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A Man Who Has Nothing In Particular To Recommend Him Discusses All Sorts of Subjects at Random as Though He Knew Everything

Mindblowing Masonry

I’ve become more interested in building construction techniques in other parts of the world. I have no use for This Old House type things anymore. I know as much as the hosts, so it’s kinda boring. Ignorance intensifies interest in these matters, or at least unfamiliarity does.

My wife and I watch old UK building shows sometimes. They sorta speak English, so it’s not too hard to follow along with what they’re saying.

We never get tired of George Clarke pronouncing 18 as AAAAAideen with his Cumbrian zest. We like all the people he interviews. They have no idea how to do any kind of construction, but they all honestly believe they’ll be out of their rented caravan and into their newly converted pig barn by Christmas. It’s always by Christmas. It’s already Thanksgiving, they don’t own a shovel, and they haven’t got any pounds, or spondulicks, or coof, or dosh, or tenners, or whatever they call the money they don’t have in the UK, but they have the bravery that blissful ignorance brings. That makes it fun.

The UK is a masonry world first, last, and always, completely different than what I’m accustomed to here in the Northeast US. I was always a wood construction sort of person. I’m familiar with masonry construction of all sorts, don’t get me wrong. But they do things very differently across the pond even when they’re building the same sort of thing we have here. A block house in Florida is not like a house in Bristol.

I’ve gotten interested in what goes on south of our border. Talk about masonry people. It’s all bricks and rocks and blocks and mortar and concrete, and a little steel here and there in Mejico. And they don’t get to the top of the masonry walls and start in with wood very often, like they do in the UK. They favor flat roofs, also made from masonry. And they have guys that can still construct masonry vaults. Here’s the description from the video, translated into English for you:

Diego GarcĂ­a Villena explains in detail how to make a vault without trusses or shoring and achieve upper enclosures using only bricks, without joists as in the past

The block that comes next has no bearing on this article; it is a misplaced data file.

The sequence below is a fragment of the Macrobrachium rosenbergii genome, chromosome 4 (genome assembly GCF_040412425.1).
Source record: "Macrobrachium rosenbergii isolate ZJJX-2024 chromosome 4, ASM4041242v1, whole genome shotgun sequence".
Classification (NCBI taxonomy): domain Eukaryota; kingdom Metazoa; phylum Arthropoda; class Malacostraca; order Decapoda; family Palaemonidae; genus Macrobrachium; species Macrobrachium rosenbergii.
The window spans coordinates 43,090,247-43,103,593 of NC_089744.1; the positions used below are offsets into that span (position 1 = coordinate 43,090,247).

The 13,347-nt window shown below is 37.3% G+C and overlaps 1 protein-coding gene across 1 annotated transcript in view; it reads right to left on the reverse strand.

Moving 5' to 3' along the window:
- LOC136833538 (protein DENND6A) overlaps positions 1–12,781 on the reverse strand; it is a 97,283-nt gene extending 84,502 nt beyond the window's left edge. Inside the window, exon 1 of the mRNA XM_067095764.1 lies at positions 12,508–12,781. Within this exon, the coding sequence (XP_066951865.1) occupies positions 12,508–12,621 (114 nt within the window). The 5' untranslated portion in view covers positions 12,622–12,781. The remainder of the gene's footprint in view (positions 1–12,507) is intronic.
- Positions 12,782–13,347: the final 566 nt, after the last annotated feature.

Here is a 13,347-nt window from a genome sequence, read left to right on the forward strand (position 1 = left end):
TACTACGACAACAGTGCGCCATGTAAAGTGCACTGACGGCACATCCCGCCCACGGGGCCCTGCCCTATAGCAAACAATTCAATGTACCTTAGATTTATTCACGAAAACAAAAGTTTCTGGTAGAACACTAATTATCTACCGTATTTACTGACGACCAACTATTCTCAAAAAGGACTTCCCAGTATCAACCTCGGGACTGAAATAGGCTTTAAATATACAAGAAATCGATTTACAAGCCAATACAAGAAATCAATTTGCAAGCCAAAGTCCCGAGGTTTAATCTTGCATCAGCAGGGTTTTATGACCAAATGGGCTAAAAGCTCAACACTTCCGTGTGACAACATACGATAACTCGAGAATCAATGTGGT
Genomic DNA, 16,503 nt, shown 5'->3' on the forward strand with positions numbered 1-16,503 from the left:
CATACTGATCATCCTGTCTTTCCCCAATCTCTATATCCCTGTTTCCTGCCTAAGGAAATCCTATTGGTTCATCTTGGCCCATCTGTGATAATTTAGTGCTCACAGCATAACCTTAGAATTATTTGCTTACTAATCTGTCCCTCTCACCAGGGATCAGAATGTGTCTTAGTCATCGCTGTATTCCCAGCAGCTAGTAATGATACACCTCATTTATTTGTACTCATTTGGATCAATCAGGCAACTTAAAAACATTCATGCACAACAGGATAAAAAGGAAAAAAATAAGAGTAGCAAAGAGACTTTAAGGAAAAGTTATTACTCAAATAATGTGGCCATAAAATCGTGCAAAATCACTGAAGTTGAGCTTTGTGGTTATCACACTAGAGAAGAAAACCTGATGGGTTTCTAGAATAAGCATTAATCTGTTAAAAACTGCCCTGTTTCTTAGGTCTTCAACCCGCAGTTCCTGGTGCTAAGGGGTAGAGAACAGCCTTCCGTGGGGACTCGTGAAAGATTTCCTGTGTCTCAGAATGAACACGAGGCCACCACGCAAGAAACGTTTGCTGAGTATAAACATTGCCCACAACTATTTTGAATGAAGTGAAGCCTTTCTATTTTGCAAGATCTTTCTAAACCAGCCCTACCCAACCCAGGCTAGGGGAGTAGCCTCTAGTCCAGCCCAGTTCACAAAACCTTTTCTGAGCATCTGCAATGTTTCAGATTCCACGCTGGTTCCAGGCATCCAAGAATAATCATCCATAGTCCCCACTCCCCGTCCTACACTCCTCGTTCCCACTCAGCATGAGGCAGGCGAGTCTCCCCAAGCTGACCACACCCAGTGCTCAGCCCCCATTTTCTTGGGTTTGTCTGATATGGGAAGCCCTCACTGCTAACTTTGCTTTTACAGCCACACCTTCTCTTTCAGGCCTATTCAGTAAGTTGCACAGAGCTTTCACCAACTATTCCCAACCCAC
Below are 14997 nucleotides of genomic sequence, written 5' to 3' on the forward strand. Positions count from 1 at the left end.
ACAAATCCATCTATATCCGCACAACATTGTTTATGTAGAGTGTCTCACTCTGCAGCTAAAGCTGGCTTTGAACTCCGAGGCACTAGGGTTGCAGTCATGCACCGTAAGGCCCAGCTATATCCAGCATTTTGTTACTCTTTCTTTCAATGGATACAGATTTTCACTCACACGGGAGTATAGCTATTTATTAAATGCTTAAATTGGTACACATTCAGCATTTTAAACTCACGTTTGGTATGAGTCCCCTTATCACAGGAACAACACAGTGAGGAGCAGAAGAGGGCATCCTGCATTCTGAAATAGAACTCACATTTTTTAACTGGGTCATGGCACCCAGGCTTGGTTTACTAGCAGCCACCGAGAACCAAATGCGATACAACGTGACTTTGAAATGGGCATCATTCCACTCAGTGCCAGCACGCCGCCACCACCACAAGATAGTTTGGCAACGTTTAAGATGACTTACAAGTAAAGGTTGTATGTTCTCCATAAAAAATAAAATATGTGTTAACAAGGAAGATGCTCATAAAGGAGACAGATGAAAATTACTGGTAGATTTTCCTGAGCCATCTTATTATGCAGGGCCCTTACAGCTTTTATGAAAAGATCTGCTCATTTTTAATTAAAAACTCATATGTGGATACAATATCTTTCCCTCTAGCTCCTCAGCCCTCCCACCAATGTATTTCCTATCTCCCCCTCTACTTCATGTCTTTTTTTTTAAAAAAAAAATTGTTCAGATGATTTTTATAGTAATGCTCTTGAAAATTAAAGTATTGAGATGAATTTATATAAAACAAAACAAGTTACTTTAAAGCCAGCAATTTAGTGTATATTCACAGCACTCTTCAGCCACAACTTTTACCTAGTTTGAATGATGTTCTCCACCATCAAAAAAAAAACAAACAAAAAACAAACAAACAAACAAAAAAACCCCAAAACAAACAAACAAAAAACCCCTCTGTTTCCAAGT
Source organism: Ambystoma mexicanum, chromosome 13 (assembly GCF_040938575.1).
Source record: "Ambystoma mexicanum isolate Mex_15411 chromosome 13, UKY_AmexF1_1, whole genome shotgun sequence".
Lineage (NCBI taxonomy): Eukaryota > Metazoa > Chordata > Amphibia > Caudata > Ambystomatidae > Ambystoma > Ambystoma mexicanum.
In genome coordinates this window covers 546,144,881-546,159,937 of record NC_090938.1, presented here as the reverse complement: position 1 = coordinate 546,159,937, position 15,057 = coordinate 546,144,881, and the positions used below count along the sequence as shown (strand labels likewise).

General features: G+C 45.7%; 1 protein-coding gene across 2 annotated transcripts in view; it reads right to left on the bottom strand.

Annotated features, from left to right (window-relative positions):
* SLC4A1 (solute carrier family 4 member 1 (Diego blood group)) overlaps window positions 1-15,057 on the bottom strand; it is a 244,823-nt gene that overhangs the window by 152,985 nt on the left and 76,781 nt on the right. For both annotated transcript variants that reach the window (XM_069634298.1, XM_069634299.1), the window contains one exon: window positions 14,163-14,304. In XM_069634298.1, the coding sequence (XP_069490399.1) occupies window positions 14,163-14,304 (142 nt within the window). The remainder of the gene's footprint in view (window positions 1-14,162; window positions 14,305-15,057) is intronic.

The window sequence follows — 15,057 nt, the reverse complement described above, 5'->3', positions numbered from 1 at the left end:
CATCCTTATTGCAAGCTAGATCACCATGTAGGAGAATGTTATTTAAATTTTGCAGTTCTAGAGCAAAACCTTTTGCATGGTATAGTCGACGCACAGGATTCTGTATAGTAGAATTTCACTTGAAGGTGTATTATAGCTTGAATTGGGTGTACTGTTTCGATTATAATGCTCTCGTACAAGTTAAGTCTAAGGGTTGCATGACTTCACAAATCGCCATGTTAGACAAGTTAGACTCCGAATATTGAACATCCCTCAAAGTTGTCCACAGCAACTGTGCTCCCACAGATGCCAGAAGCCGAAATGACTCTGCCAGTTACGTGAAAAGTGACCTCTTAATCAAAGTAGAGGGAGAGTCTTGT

I find this fascinating. If you want to better understand what he’s doing, you can press on the gear icon on the video and tinker with the closed captioning setting to autotranslate the audio into English. It’s durn interesting.

They’re touting it as bioclimatica. It’s pretty hot in many parts of Mexico, and heavy masonry construction will absorb a lot of heat when it’s too hot, and release it during the cooler hours. It’s a smart approach. And all your tools will fit in a wheelbarrow when you’re done for the day.

I’m know the history of wood-frame housing in the US pretty well, not just building techniques. I have some idea of its origins, whether they be British or Scandinavian or Swiss or whatever. So I’m looking at this video, and trying to scope out the tradition this fellow is a part of. And all I can come up with is medieval Europe. Spain, Italy, northern Africa, that sort of place. He’s making a groined vault, and that might put its provenance back to the Roman Empire. It kinda blows my mind to think about it.

10 Responses

  1. Ah yes, it’s always “by Christmas”. Having been there, I can say, it’s not so much about Christmas, as it is about signing off on all the bank financing documents by New Years. End of the year, you know.
    I think masonry is, at root, about having lots of silt choked rivers. Gotta get the clay from somewhere. And flat topped roofs are a result of not having any precipitation. Once you get into the rainy zone, flat masonry roofs turn into curved masonry tile roof formed over the brickmaker’s thigh, and let me tell you, there is some kinda substantial framing under that. It weighs like a horizontal double layer brick wall, cause it is.
    The vault the guy is building is cool. All those custom cut and fitted bricks, because he’s basically buiding an arch without a form under it. You gotta have faith in your work to do that, because if it fails, you’re at ground zero.

  2. Yeah, and building something like that in an earthquake-prone area is somewhat akin to having a death wish.

  3. Lots of masonry on my new build but lots of glass and zinc too….needed to change my habits a little.

  4. The apartments being built in my neighborhood have very little masonry. Mostly wood frame with thin insulation and such. My condo, fortunately, is made of brick.

    1. Hi Gringo- Thanks for reading and commenting.

      I don’t like the way the formerly varied forms of building in various parts of the country are being stamped out and made uniform. This leads to things like houses in Maine that look like San Diego, and from your report, apartments in the southwest that look like anything but the southeast.

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